Modelling and experimental studies of the magnetic properties of bulk high temperature superconductors
University of Cambridge
Department of Engineering
Doctor of Philosophy (PhD)
MetadataShow full item record
Xu, Z. (2013). Modelling and experimental studies of the magnetic properties of bulk high temperature superconductors (Doctoral thesis). https://doi.org/10.17863/CAM.11734
This thesis is not available on this repository until the author agrees to make it public. If you are the author of this thesis and would like to make your work openly available, please contact us: email@example.com.
The Library can supply a digital copy for private research purposes; interested parties should submit the request form here: http://www.lib.cam.ac.uk/collections/departments/digital-content-unit/ordering-images
Please note that print copies of theses may be available for consultation in the Cambridge University Library's Manuscript reading room. Admission details are at http://www.lib.cam.ac.uk/collections/departments/manuscripts-university-archives
A series of modelling and experimental studies of the magnetic properties of bulk, single grain high temperature superconductors (HTS), such as RE-Ba-Cu-0 [(RE)BCO] where RE refers to a rare earth element, have been performed using a modelling framework developed in this study. This modelling framework can simulate the various magnetisation processes of bulk HTS in an attempt to understand the generation of relatively large magnetic fields by these materials for their potential use in a number of high field, 'quasi-permanent' magnet applications. Chapters I and 2 introduce bulk HTS based on their magnetic properties. More specifically, Chapter I describes the background for Type II bulk superconductors as a group of electrical materials whose various electromagnetic applications originate from their unique magnetic properties, and in particular from their ability to trap magnetic field by flux pinning ( often described by the Bean model) and their Jc-B (the Kim model) and E-J characteristics (the flux flow resistivity model and the power law model). Chapter 2 relates the properties of bulk superconductors, and especially those relating Jc, to the major research areas within bulk superconductivity of fabrication, magnetisation and modelling. State-of-the-art techniques for each area are discussed within the context of delivering effectively the full potential of Jc of a bulk superconductor in order to produce the maximum possible trapped field. Chapter 3 describes the modelling framework developed and used throughout this thesis, and presents three representative examples to demonstrate its capability in understanding the magnetic behaviour of bulk HTS during various magnetisation processes. The modelling framework solves Campbell's equation (which describes the force-displacement relation of magnetic flux lines) and the heat equation simultaneously using the finite element method (FEM) in the commercial software package FlexPDE. Two modes of simulation (timeindependent or time-dependent) are investigated, which are applicable to both static and pulsed field magnetisation (PFM) processes. This study extends significantly the research into PFM of bulk HTS, which has been limited generally to experimental techniques to date . Chapter 4 focuses on modelling the magnetisation of bulk HTS using split-coil arrangements, which serves as a comprehensive example of a direct application of the modelling framework developed. Split-coil arrangements are viewed as a preferred, but less understood, alternative to conventional solenoidal coils for practical magnetisation processes, and pa1ticularly for in situ PFM processes. Two major questions have been answered regarding the nature of split-coil magnetisation using the modelling framework developed: the geometrical conditions for designing an effective split-coil magnetisation ainngement have been established; the mechanisms of a split-coil magnetisation process, which consist of two distinct regimes of flux penetration, are understood. Both regimes are completely different from those observed in solenoidal-coil magnetisation processes. Finally, the association between the geometrical conditions and the mechanisms has been established Chapter 5 reports the development of a novel modelling-aided, non-destructive method of measuring Jc and the flux flow resistivity Pv (regarded as the key parameter of the flux flow resistivity model) in bulk HTS, which is generally considered impossible using common experimental techniques. This combination with experiment represents a second application of the modelling framework. The experimental part of this method involves magnetising a bulk HTS using a specific profile of external field, during which the induced voltage within the pick-up coil wound around the sample is measured and used to calculate key fields for the purposes of comparison. The modelling part of the method establishes good agreement between the measured and simulated fields using estimated values of Jc and Pv� Chapter 6 summarises all the research presented in this thesis from the perspective of the development and the application of the modelling framework for studying the magnetic properties of bulk HTS. It improves considerably the understanding of the mechanisms of magnetisation processes and the magnetic behaviour of these technologically important materials during their magnetisation. It also serves as a cost-effective tool for designing practical magnetisation arrangements and related processes in order to achieve the full capability of a bulk HTS effectively. Finally the framework plays a core potential role in the field of modelling-aided, non-destructive characterisation of the magnetic properties of (RE)BCO and other bulk superconductors.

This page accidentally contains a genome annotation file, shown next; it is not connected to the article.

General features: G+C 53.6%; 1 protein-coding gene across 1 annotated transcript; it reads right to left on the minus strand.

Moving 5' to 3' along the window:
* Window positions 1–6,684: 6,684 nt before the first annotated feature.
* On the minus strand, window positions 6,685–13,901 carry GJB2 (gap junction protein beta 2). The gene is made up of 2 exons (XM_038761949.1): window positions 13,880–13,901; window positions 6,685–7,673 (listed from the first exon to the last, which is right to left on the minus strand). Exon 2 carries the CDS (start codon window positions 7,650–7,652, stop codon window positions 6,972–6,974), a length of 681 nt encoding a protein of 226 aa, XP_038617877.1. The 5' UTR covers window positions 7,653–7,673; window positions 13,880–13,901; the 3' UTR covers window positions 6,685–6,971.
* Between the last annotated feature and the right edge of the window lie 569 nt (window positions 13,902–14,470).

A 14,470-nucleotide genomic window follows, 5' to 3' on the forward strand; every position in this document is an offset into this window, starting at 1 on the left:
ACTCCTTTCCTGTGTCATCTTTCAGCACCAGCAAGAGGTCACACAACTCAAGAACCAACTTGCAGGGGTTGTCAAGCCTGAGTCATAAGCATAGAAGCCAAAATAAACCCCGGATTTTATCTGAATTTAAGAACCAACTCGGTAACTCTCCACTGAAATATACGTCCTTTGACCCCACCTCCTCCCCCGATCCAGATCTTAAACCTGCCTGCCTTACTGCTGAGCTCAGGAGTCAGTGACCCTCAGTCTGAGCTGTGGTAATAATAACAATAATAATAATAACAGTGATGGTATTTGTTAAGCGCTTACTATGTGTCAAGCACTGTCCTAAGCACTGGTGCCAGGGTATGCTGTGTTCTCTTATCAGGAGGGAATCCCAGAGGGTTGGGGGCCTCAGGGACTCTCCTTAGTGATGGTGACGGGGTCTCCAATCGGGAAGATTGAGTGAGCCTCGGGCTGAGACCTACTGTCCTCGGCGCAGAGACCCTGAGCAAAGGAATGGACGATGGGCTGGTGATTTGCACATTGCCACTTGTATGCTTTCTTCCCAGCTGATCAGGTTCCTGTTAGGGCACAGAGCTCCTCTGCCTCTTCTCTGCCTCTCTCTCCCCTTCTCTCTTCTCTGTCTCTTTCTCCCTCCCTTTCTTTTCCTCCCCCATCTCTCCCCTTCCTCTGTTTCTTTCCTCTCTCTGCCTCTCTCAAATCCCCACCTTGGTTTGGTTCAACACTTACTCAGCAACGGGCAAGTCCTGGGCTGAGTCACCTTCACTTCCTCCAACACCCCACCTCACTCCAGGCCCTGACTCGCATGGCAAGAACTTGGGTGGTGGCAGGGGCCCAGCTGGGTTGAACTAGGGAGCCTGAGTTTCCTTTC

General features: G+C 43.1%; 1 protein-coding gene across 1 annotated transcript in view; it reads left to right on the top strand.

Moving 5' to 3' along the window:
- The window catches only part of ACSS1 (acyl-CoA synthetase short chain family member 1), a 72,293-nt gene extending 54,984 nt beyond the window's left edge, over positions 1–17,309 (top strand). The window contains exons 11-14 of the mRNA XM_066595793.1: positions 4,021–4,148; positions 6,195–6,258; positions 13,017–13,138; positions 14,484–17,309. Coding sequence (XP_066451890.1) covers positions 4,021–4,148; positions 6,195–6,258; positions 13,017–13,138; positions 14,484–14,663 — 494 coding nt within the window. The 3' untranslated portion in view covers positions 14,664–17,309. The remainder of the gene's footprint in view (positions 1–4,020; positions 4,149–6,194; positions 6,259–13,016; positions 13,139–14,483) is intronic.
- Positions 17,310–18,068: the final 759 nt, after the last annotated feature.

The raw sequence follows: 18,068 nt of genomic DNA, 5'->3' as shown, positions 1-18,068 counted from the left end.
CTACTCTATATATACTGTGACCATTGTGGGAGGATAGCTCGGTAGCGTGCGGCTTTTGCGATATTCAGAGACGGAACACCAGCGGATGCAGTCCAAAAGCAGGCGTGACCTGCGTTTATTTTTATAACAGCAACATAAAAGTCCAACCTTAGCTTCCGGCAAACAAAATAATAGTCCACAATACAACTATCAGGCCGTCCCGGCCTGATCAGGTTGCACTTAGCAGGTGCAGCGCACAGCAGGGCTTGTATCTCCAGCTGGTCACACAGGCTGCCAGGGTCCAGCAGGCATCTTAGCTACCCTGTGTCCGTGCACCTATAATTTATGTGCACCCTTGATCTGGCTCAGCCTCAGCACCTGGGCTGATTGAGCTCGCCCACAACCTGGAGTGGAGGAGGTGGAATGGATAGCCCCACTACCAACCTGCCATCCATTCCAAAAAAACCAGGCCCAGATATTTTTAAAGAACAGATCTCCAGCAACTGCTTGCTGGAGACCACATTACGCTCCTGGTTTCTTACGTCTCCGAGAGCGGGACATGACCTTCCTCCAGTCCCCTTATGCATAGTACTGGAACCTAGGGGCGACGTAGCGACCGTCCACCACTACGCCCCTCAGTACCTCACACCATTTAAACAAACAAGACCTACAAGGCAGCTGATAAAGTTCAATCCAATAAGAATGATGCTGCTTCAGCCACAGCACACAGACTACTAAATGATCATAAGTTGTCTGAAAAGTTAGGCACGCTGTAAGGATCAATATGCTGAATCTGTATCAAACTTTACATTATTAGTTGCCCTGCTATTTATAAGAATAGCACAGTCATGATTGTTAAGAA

This record's DOI: https://doi.org/10.17863/CAM.11734